A fundamental component of constructivism is action: knowing is an active process, learners are not passive receivers of learning contents. As Glasersfeld (1989) formulates the first principle of constructivism: “Knowledge is not passively received but actively built up by the cognizing subject” (p.182).

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Editorial Advisory Board
Table of Contents
Michael Sherman
Carla R. Payne
Chapter 1
Maria Luisa Pérez Cavana
Taking into account the complexity and multiplicity of constructivist theories, the first part of this chapter focuses on the relationship between... Sample PDF
Closing the Circle: From Dewey to Web 2.0
Chapter 2
Noel Fitzpatrick, Nóirín Hayes, K.C. O’Rourke
Constructivism has become the comfortable face of educational theory in recent years, due in no small part to the mainstreaming of learning... Sample PDF
Beyond Constriction and Control: Constructivism in Online Theory and Practice
Chapter 3
Barbara de la Harpe, Fiona Peterson
There is a strong move worldwide for a constructivist theory to underpin the way teaching and learning are viewed in today’s colleges and... Sample PDF
The Theory and Practice of Teaching with Technology in Today's Colleges and Universities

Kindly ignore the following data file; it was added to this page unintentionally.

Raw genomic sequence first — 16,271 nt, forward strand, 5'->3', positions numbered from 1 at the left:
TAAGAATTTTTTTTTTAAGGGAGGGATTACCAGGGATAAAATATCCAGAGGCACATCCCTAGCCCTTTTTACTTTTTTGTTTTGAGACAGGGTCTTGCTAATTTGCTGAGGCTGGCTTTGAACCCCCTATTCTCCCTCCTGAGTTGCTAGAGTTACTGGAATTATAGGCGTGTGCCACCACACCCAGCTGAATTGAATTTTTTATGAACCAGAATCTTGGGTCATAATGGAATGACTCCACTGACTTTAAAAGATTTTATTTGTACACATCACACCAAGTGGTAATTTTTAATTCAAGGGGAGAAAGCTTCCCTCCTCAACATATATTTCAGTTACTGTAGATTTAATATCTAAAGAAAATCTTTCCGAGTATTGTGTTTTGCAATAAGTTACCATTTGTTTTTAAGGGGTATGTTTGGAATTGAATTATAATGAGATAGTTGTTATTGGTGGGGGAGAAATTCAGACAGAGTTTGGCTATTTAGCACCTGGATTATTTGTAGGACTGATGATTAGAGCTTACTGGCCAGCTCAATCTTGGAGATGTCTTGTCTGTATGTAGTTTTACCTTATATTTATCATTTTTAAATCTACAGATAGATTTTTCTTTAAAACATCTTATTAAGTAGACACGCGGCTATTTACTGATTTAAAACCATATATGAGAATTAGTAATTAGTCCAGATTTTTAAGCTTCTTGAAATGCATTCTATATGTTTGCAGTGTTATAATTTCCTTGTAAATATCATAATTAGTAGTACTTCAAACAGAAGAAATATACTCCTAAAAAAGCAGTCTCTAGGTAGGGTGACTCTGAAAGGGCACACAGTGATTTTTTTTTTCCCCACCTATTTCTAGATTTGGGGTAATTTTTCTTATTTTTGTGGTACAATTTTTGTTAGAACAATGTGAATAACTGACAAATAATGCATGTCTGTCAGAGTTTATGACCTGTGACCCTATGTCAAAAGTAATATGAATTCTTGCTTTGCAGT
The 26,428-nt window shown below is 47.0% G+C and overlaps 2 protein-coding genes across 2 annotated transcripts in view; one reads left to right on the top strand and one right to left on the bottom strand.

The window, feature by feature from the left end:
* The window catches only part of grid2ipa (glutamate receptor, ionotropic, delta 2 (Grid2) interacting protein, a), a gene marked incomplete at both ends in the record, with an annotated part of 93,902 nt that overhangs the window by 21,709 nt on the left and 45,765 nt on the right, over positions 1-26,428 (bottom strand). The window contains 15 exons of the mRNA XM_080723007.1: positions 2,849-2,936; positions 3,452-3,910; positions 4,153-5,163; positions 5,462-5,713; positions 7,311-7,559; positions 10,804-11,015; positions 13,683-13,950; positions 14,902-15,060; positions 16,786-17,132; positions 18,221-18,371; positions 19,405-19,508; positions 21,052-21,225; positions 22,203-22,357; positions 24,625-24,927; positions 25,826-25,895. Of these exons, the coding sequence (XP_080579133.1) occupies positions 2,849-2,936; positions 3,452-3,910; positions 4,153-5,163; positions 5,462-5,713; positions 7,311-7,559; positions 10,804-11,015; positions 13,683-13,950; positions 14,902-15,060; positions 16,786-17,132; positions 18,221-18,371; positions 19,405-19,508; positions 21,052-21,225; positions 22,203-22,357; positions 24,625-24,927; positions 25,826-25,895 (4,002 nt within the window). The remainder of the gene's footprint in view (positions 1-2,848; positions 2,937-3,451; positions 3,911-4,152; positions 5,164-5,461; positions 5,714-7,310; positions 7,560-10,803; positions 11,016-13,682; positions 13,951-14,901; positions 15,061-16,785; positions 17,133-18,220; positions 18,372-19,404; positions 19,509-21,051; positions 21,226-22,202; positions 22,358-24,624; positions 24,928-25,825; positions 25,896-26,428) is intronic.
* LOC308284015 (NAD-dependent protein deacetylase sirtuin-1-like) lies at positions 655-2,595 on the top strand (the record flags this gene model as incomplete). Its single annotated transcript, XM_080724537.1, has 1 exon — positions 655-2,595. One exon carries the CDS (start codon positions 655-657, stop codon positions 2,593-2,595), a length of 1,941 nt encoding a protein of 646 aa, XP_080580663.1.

Chapter 4
Karen Swan, D.R. Garrison, Jennifer C. Richardson
This chapter presents a theoretical model of online learning, the Community of Inquiry (CoI) framework, which is grounded in John Dewey’s... Sample PDF
A Constructivist Approach to Online Learning: The Community of Inquiry Framework
Chapter 5
Jennifer Lee, Lin Lin
Based on constructivist principles, this chapter provides a new instructional design map for online learning environments. This instructional design... Sample PDF
Applying Constructivism to Online Learning: A New Instructional Design Map
Chapter 6
Beth Rubin
Constructivist education usually involves authentic assessment, which is affected by the media used to teach. Information technology can enhance or... Sample PDF
Enhancing Authentic Assessment Through Information Technology
Chapter 7
Xenia Coulter, Alan Mandell
The adult college student, caught between the competing demands of work and home, has recently become a valuable commodity in today’s fast-changing... Sample PDF
Nontraditional Students and Information Technology: The Siren Call of the Virtual Classroom and its Impact on Progressive Educational Ideals
Chapter 8
Jakko van der Pol
This chapter aims to perform a thorough analysis of students’ online learning conversations. Although offering a high potential for collaborative... Sample PDF
Online Learning Conversations: Potential, Challenges and Facilitation
Chapter 9
Laura M. Nicosia
Contemporary educators have been reassessing pedagogical frameworks and reevaluating accepted epistemologies and ontologies of learning. The age-old... Sample PDF
Virtual Constructivism: Avatars in Action
Chapter 10
G. Andrew Page, Radwan Ali
The key idea that sets constructivism apart from other theories of cognition was launched about 60 years ago by Jean Piaget. It was the idea that... Sample PDF
The Power and Promise of Web 2.0 Tools
Chapter 11
Shalin Hai-Jew
This chapter examines some ways information technologies (IT) are deployed in higher education courses to help learners create robust mental models.... Sample PDF